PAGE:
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Trend: The New I-Do

Colorado weddings head outside and take a turn toward the tiny—and meaningful.

WITH THE ADVENT OF PINTEREST and its unending scroll of crafts, dresses and ideas for picture-perfect celebrations, it’s no wonder the average couple feels the crush of overwhelm.

Enter the elopement trend, a welcome relief from the handmade party favors and sky-high expectations in favor of simple ceremonies with a decidedly Colorado backdrop. While statistics are hard to find to pinpoint the trend, a cottage industry of planners and vendors who specialize in planning, scouting and pulling off elopements is growing.

Colorado elopement photographer Kyla Jean Mau began shooting elopements in 2015, when a Florida couple booked a condo in the mountains and called her to shoot their wedding—a heartfelt, casual ceremony with eight people that left a big impact on Mau. “Having shot so many weddings, the bride is always crying because she’s so stressed out,” says Mau. “Instead I thought, this is how a wedding should be—simple, filled with love, just the family and people that love you. Not about pleasing and feeding 200 people.” She now specializes in intimate ceremonies.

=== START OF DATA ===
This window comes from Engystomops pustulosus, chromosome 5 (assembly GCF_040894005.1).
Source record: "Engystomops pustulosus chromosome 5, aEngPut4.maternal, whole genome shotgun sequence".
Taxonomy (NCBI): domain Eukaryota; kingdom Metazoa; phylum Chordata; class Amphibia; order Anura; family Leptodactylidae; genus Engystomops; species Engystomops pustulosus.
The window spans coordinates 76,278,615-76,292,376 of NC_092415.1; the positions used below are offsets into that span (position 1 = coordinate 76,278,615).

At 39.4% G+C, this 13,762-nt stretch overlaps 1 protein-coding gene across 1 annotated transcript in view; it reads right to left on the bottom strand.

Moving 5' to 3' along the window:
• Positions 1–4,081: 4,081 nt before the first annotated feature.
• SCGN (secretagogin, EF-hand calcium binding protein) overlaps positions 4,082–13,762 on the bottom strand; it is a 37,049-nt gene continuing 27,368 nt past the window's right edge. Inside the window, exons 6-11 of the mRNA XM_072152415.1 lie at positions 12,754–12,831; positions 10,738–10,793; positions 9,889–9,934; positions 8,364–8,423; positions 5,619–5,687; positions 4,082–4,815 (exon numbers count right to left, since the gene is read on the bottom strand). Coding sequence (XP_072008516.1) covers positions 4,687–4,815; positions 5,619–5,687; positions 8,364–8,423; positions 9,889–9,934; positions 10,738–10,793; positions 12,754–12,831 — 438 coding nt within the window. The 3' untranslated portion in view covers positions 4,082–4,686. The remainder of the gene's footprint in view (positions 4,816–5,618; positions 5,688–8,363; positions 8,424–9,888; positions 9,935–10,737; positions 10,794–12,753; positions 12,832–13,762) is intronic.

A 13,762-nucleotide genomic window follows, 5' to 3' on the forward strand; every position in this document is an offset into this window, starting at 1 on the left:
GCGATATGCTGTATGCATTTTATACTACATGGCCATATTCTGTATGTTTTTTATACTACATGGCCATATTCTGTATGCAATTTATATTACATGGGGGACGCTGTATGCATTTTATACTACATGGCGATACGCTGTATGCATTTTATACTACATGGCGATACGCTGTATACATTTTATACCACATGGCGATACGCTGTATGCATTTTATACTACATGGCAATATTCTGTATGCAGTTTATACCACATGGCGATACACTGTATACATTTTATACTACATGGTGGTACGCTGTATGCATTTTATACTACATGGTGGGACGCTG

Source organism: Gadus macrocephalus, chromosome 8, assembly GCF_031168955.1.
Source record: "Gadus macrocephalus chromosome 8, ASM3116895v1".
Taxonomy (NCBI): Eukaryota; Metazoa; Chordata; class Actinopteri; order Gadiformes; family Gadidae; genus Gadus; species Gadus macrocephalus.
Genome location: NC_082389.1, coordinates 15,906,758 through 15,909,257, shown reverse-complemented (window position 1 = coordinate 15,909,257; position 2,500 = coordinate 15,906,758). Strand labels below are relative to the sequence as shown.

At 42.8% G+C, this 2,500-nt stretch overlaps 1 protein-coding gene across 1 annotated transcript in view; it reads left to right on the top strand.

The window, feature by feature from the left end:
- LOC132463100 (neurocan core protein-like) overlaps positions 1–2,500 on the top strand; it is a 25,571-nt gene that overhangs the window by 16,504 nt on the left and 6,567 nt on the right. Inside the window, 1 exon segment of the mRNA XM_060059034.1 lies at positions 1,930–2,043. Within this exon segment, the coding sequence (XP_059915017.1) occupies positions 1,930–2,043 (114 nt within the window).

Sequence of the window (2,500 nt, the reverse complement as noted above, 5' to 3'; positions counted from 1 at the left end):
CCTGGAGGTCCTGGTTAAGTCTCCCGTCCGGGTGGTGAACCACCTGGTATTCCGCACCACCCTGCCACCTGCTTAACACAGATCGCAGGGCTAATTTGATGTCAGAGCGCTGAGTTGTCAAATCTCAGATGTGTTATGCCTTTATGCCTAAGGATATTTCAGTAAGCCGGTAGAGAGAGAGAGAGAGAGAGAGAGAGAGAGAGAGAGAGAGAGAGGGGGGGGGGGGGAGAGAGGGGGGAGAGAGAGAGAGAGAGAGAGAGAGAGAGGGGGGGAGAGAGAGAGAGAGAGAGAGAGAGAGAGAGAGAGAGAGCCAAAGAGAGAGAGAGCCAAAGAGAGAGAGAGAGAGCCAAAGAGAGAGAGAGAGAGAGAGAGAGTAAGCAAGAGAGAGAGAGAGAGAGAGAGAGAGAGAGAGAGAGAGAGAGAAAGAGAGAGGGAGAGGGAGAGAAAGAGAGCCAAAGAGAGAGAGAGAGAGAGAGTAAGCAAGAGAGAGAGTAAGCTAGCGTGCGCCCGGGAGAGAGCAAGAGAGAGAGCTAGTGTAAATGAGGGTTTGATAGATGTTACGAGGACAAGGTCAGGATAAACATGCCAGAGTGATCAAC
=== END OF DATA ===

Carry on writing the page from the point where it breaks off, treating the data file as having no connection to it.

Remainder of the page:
Maureen Thomson, who eloped for her own wedding, worked as a wedding officiant until she realized that her eloping clientele also needed help with hair and makeup, vendors, dining suggestions and scouting locations. She created a business handling all the planning details for couples and opened Blue Sky Elopements in 2009, which offers elopement packages in Winter Park. Business has doubled in the last year and she expects it to do so again this year. Her hottest request? “Couples want mountains and lakes for a backdrop no matter what,” Thomson says.

In recent years, officiant Marsanne Howard of Winding Roads Ceremonies in Northern Colorado says she has definitely seen an uptick in elopements—including performing one for her own nephew. “It’s very important to me that the couple is centered, peaceful and present,” she says. “With elopement, the expectations are low and they turn out to be so much more tender and meaningful than that couple expects it to be.” Of her elopement ceremonies, none have been inside. “I have had them in rain, snow, wind, but nobody ever opts for the indoors. When people use this as a destination place, it’s simple—they want the outdoors to be their witnesses.”

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